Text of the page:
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2 - After Virtue and Happiness

from Part I - After Virtue and Ethical Theory

Published online by Cambridge University Press:  12 October 2023

Tom Angier
Affiliation:
University of Cape Town
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Summary

The prevalence of the term ‘utility’ peaked in English-language books right around the time of the publication of After Virtue, followed by a steep decline. Meanwhile, use of the term ‘happiness’, having peaked in 1800, reversed a long subsequent decline at the same time. And ‘eudaimonia’ witnessed an exponential rise starting in 1976, at a rate of increase that remains unabated up until the present. After Virtue, in articulating a powerful Aristotelian challenge to utilitarianism, played an important role in these developments. This was not, however, by way of contributing to technical discussions amongst scholars of Aristotle. Rather, After Virtue mediated to a much broader audience the sense that the ills of capitalist individualism were due to a loss of moral articulacy bound up with deep confusion about happiness. This chapter will unpack the connections between MacIntyre’s retrieval of Aristotelian eudaimonia and his Marxism, trace the influence of MacIntyre’s accounts of happiness and eudaimonia in After Virtue on subsequent philosophical, theological and psychological discussion and consider its present trajectory.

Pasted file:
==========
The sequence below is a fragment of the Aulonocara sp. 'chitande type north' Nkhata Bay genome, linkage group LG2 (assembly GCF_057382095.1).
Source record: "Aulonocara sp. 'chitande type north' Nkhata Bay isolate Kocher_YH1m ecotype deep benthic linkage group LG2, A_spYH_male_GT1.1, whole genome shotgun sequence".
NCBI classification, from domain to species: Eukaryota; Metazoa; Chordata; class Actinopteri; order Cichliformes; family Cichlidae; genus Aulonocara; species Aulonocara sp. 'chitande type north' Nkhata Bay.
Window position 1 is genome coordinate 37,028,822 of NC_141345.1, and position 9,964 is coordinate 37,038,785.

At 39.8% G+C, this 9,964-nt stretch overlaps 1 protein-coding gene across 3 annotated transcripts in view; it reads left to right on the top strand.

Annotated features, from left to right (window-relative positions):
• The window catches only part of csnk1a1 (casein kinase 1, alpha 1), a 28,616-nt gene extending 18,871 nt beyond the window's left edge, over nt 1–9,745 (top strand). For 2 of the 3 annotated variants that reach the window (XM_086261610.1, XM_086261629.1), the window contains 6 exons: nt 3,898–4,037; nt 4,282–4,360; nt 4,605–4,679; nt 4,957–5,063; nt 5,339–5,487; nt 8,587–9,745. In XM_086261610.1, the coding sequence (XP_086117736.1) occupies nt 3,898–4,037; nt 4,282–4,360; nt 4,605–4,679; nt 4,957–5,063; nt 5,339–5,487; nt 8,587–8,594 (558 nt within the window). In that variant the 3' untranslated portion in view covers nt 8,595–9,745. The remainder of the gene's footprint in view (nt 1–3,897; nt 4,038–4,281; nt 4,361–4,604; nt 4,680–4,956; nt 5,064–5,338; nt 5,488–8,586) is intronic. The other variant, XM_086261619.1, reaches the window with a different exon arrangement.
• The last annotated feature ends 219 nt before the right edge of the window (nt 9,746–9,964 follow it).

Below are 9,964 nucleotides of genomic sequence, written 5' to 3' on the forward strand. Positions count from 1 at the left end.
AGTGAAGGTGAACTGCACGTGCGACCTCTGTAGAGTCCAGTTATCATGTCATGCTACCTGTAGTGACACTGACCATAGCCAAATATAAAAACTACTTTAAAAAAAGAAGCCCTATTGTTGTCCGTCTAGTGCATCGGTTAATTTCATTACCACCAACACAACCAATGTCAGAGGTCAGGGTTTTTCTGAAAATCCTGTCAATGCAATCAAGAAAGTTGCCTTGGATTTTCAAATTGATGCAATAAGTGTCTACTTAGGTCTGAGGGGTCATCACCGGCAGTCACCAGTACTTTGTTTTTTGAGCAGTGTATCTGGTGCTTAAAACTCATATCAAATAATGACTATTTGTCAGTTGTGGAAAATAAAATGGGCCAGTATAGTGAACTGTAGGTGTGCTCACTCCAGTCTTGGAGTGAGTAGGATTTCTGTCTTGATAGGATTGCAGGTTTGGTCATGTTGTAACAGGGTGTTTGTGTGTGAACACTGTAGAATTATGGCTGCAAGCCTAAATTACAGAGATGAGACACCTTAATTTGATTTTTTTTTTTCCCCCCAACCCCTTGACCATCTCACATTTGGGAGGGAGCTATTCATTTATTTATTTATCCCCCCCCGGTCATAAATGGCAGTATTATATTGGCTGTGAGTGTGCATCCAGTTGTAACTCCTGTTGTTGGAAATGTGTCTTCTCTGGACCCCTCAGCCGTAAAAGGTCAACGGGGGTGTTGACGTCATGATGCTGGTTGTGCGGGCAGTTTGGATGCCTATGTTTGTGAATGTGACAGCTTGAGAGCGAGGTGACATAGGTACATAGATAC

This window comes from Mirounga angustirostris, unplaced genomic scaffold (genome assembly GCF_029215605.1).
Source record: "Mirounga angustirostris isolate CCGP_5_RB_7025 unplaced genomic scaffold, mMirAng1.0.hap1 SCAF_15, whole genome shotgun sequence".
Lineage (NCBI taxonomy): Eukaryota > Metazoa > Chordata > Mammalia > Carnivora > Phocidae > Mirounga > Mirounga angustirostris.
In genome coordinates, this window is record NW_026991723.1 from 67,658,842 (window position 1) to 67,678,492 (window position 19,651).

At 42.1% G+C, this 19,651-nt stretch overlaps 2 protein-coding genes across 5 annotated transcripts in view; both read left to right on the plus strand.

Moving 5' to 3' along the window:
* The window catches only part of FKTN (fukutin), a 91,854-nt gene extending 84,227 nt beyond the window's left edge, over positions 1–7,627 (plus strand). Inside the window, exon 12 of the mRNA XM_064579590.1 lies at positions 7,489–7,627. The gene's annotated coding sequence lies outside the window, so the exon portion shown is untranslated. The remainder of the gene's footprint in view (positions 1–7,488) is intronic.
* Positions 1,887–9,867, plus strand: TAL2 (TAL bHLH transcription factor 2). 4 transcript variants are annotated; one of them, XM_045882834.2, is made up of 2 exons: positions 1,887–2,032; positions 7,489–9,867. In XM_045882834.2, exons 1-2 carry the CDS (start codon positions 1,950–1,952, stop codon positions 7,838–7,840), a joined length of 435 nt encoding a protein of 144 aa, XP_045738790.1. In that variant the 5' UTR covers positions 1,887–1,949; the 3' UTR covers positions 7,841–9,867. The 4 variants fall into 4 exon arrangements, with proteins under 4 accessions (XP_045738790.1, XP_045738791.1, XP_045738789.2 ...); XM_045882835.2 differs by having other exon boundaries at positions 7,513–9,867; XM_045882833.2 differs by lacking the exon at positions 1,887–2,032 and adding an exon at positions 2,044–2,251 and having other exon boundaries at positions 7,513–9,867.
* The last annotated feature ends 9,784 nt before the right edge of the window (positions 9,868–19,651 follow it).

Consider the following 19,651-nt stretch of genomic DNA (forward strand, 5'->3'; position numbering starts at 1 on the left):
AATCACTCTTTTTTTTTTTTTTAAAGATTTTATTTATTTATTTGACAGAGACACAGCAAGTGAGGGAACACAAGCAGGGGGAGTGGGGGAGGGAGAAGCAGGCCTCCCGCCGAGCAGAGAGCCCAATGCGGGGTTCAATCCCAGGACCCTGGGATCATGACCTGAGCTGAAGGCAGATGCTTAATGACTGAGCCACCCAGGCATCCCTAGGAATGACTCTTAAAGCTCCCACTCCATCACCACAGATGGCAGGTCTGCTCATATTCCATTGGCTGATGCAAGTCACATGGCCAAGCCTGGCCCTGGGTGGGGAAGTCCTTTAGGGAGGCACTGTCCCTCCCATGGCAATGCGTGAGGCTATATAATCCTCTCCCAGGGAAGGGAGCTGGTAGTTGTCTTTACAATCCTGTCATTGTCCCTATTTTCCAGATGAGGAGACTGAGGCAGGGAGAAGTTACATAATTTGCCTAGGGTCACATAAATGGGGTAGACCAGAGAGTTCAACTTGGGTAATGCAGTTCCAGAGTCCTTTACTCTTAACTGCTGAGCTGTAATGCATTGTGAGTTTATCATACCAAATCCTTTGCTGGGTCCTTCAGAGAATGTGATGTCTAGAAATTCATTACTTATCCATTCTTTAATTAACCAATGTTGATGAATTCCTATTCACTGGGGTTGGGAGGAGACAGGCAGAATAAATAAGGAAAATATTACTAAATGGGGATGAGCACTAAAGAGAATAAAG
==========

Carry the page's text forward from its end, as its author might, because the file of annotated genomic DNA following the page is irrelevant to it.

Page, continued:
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Publisher: Cambridge University Press
Print publication year: 2023

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